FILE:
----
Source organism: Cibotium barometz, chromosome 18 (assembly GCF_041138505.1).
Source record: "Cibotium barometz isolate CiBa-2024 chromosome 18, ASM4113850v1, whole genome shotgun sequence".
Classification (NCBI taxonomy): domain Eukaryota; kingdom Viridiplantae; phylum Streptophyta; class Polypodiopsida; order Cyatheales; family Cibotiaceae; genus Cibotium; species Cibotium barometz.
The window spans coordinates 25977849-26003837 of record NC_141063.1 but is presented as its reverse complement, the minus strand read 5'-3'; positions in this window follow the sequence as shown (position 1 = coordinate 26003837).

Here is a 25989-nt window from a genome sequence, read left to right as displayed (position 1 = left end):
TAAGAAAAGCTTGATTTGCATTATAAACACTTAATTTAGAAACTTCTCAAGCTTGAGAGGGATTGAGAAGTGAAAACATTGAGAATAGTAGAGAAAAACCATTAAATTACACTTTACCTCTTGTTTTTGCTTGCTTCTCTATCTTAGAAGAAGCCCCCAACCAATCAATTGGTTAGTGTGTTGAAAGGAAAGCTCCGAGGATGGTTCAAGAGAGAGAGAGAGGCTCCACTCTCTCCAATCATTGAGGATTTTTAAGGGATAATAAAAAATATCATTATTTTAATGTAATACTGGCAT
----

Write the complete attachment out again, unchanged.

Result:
Source organism: Cibotium barometz, chromosome 18 (assembly GCF_041138505.1).
Source record: "Cibotium barometz isolate CiBa-2024 chromosome 18, ASM4113850v1, whole genome shotgun sequence".
Classification (NCBI taxonomy): domain Eukaryota; kingdom Viridiplantae; phylum Streptophyta; class Polypodiopsida; order Cyatheales; family Cibotiaceae; genus Cibotium; species Cibotium barometz.
The window spans coordinates 25977849-26003837 of record NC_141063.1 but is presented as its reverse complement, the minus strand read 5'-3'; positions in this window follow the sequence as shown (position 1 = coordinate 26003837).

Here is a 25989-nt window from a genome sequence, read left to right as displayed (position 1 = left end):
TAAGAAAAGCTTGATTTGCATTATAAACACTTAATTTAGAAACTTCTCAAGCTTGAGAGGGATTGAGAAGTGAAAACATTGAGAATAGTAGAGAAAAACCATTAAATTACACTTTACCTCTTGTTTTTGCTTGCTTCTCTATCTTAGAAGAAGCCCCCAACCAATCAATTGGTTAGTGTGTTGAAAGGAAAGCTCCGAGGATGGTTCAAGAGAGAGAGAGAGGCTCCACTCTCTCCAATCATTGAGGATTTTTAAGGGATAATAAAAAATATCATTATTTTAATGTAATACTGGCAT